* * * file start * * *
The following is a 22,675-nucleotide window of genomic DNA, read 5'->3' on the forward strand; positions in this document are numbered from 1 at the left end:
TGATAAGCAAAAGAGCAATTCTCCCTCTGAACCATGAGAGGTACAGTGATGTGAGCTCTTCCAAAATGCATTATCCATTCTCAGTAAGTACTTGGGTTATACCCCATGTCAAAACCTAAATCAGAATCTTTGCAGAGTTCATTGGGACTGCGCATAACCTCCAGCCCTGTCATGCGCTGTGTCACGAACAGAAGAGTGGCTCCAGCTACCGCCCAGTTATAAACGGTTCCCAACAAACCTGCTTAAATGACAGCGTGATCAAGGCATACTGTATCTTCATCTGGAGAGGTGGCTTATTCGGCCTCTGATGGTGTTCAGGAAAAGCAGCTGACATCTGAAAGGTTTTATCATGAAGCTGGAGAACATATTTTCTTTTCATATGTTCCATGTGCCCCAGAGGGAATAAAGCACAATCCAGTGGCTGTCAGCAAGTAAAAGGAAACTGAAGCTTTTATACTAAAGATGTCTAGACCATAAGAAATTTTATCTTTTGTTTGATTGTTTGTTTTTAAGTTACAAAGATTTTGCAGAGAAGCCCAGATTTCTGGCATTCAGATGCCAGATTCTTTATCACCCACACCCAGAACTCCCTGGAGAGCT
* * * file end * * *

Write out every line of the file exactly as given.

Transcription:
The following is a 22,675-nucleotide window of genomic DNA, read 5'->3' on the forward strand; positions in this document are numbered from 1 at the left end:
TGATAAGCAAAAGAGCAATTCTCCCTCTGAACCATGAGAGGTACAGTGATGTGAGCTCTTCCAAAATGCATTATCCATTCTCAGTAAGTACTTGGGTTATACCCCATGTCAAAACCTAAATCAGAATCTTTGCAGAGTTCATTGGGACTGCGCATAACCTCCAGCCCTGTCATGCGCTGTGTCACGAACAGAAGAGTGGCTCCAGCTACCGCCCAGTTATAAACGGTTCCCAACAAACCTGCTTAAATGACAGCGTGATCAAGGCATACTGTATCTTCATCTGGAGAGGTGGCTTATTCGGCCTCTGATGGTGTTCAGGAAAAGCAGCTGACATCTGAAAGGTTTTATCATGAAGCTGGAGAACATATTTTCTTTTCATATGTTCCATGTGCCCCAGAGGGAATAAAGCACAATCCAGTGGCTGTCAGCAAGTAAAAGGAAACTGAAGCTTTTATACTAAAGATGTCTAGACCATAAGAAATTTTATCTTTTGTTTGATTGTTTGTTTTTAAGTTACAAAGATTTTGCAGAGAAGCCCAGATTTCTGGCATTCAGATGCCAGATTCTTTATCACCCACACCCAGAACTCCCTGGAGAGCT